Now, if you take any random pitcher and look at his worst four-start stretch from any given season, it’s almost certainly going to be ugly. This shouldn’t be who Porcello is the rest of the year, but that doesn’t mean we shouldn’t look at the trends and try to fix them. The thing that really stands out the most here is the righty’s control. Even in his worst seasons, Porcello has always been able to limit his walks to an impressive degree. It’s important to not allow free runners, particularly when you have home run tendencies like Porcello. After walking only five batters in his first seven starts, the righty has walked eight in this four-start stretch, including two outings with at least three free passes. It’s really unlike him, and the biggest sign that something is going on here.

It’s not just the walks, either, even if that is the most jarring thing you see when you take a gander at Porcello’s game logs. He’s also getting hit a ton, allowing 31 hits over these four starts compared to 33 over his first seven. As has become commonplace with Porcello, the first place to look is at his repertoire, and specifically his fastball usage. The righty features both four-seam and two-seam fastballs, and it seems when he’s going at his best he uses the latter more often. However, he gets into periods where he can’t resist going four-seam-heavy, trying to induce more strikeouts.

Unsurprisingly, that’s happening here. Over his first seven starts, he was throwing his four-seam just 14 percent of the time compared to a 34 percent usage rate on the two-seamer. Through his last four starts, however, the rates have changed to 19 and 29 percent, respectively. That doesn’t seem like a massive shift, but it is indeed noticeable. It’s not just the fastballs, either. Porcello has also started throwing a lot more of his slow curveballs while relying less on his sharper slider. The curveball can certainly be effective, but it also leads to fewer swings, and thus fewer strikes.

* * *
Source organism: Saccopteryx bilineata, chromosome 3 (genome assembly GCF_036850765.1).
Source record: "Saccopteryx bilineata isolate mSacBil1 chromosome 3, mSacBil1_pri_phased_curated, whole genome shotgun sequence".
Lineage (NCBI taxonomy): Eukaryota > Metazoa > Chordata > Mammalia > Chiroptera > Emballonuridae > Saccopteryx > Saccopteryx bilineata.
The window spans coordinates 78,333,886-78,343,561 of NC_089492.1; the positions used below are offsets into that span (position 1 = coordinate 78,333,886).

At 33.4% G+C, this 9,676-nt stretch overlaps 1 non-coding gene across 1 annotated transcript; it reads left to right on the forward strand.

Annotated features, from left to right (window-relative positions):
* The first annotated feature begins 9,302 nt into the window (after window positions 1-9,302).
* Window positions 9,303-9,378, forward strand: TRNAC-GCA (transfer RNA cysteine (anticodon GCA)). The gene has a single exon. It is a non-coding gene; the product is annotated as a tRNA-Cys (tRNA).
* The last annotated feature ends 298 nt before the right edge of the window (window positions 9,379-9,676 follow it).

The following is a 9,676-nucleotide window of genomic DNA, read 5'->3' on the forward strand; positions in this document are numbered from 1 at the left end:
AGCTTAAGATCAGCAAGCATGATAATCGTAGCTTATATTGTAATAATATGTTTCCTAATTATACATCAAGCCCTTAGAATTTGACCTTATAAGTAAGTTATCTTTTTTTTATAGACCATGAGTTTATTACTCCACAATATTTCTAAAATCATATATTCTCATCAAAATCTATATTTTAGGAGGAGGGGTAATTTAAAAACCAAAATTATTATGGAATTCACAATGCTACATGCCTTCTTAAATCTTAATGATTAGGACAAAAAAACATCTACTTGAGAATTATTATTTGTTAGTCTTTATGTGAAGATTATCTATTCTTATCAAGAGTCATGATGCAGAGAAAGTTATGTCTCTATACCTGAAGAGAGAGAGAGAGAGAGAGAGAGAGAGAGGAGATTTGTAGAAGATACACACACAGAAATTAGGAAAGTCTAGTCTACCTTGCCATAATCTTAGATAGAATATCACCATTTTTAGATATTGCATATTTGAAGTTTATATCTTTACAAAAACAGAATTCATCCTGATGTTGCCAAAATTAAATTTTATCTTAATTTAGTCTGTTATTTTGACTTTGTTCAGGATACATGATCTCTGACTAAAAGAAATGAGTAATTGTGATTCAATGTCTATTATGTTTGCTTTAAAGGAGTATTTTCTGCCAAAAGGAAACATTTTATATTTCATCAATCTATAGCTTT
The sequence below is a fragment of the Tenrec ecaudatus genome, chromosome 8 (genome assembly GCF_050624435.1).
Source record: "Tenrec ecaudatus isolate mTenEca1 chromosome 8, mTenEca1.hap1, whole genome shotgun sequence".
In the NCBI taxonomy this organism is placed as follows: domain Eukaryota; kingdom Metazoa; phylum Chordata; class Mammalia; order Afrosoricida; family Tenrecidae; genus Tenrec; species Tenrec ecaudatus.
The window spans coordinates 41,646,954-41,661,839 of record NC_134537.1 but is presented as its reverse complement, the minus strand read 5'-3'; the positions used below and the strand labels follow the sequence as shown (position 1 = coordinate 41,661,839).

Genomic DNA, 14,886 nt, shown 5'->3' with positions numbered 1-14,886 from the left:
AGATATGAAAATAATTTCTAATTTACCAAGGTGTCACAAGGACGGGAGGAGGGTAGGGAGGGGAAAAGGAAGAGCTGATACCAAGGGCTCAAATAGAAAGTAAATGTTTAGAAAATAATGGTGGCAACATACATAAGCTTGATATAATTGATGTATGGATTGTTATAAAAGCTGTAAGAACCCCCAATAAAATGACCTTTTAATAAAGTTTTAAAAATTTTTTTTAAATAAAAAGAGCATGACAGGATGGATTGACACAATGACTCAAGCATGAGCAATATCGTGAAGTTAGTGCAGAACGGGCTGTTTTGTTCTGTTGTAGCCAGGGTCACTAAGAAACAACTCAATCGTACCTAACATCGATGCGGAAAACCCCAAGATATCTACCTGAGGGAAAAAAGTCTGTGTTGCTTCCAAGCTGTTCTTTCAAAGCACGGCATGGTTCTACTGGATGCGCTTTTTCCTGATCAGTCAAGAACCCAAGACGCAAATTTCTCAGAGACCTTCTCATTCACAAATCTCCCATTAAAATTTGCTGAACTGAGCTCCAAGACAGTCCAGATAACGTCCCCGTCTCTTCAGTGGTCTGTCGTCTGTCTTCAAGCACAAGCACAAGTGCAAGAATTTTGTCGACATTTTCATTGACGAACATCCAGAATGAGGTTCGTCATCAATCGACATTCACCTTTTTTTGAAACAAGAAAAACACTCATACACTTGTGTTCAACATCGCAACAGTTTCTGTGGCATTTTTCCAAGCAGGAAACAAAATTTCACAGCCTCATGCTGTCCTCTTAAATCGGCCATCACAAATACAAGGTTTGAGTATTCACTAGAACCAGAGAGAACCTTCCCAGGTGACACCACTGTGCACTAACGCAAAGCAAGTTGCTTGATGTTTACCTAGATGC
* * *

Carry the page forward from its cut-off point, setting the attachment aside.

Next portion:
Along with some relatively subtle but important repertoire shifts, Porcello is also approaching hitters differently. In fact, this probably goes hand-in-hand with those repertoire changes. In fact, take a look at where he is throwing his pitches now compared to where he was in his first seven starts.

It’s not all that hard to see the differences here. For one thing, he is working in the upper half of the plot much more often of late, which is a side effect of turning to the four-seamer more often. Porcello has had plenty of success finishing off batters with the high fastball, but when it’s used as more than just a putaway pitch he gets into trouble with hard contact. He’s also not hitting the glove-side of the plate (which also happens to be the outside corner to righties) as often. I’m not sure if that’s by design or not — his slider would break in that direction, so it makes some sense — but it leads to the same issues as the high fastball. If he misses trying to go to the inner half to a righty, he’s more likely to put one right in his opponent’s wheelhouse, particularly with an inherently flat pitch like the four-seam fastball.

Porcello is going to be taking the mound tonight (Tuesday) against a Blue Jays lineup that he struck out nine times in seven innings, but also walked three times back in April. This will be a good test to see if he can get back to what made him so impressive through the majority of his first month of the year. If he’s throwing sinkers and slider and keeping the ball on the lower and/or glove-side portions of the zone, then we should see the good version of Porcello again. If he’s trying to get too much done with the four-seamer, it seems likely we’ll be in for another night full of baserunners, and left wondering if that first month was a mirage.